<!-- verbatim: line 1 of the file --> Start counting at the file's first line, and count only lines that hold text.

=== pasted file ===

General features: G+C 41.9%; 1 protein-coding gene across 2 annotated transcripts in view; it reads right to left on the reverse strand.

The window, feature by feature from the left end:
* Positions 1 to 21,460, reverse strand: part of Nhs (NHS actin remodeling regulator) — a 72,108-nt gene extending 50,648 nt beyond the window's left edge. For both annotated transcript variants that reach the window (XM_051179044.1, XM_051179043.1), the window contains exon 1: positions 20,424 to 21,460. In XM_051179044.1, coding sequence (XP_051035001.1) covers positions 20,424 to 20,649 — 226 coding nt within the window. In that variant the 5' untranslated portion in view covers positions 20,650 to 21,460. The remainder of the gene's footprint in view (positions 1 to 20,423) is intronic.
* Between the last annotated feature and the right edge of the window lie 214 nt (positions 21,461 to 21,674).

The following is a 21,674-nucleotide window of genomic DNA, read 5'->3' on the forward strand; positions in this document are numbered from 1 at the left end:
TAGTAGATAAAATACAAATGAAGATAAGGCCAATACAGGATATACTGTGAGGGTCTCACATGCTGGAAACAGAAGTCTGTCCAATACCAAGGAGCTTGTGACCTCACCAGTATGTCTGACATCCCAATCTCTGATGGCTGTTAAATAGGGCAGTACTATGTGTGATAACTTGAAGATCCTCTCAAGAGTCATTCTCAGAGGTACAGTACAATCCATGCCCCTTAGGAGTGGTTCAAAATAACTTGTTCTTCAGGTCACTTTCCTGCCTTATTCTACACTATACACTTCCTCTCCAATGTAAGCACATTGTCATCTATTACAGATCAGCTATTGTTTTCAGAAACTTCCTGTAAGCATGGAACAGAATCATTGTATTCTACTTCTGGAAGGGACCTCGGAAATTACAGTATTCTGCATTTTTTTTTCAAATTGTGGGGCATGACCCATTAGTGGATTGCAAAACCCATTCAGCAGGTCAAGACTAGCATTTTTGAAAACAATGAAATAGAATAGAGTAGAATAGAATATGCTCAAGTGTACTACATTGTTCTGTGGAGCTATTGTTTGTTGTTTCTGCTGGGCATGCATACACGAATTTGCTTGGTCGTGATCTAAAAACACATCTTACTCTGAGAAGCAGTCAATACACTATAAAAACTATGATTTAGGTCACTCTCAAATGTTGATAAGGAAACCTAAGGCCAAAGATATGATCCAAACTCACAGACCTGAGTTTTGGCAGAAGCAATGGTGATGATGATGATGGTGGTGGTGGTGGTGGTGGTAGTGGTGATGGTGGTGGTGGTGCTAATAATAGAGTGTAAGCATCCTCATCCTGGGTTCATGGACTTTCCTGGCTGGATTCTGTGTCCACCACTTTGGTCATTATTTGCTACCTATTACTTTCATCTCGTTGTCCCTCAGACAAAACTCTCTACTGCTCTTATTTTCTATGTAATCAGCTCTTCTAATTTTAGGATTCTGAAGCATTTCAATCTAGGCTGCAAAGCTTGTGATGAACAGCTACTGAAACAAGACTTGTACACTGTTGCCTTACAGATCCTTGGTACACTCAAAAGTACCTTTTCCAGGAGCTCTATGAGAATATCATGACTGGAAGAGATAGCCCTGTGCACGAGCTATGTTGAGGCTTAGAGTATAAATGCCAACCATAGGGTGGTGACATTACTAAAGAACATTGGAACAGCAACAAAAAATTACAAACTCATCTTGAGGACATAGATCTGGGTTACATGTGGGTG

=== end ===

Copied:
General features: G+C 41.9%; 1 protein-coding gene across 2 annotated transcripts in view; it reads right to left on the reverse strand.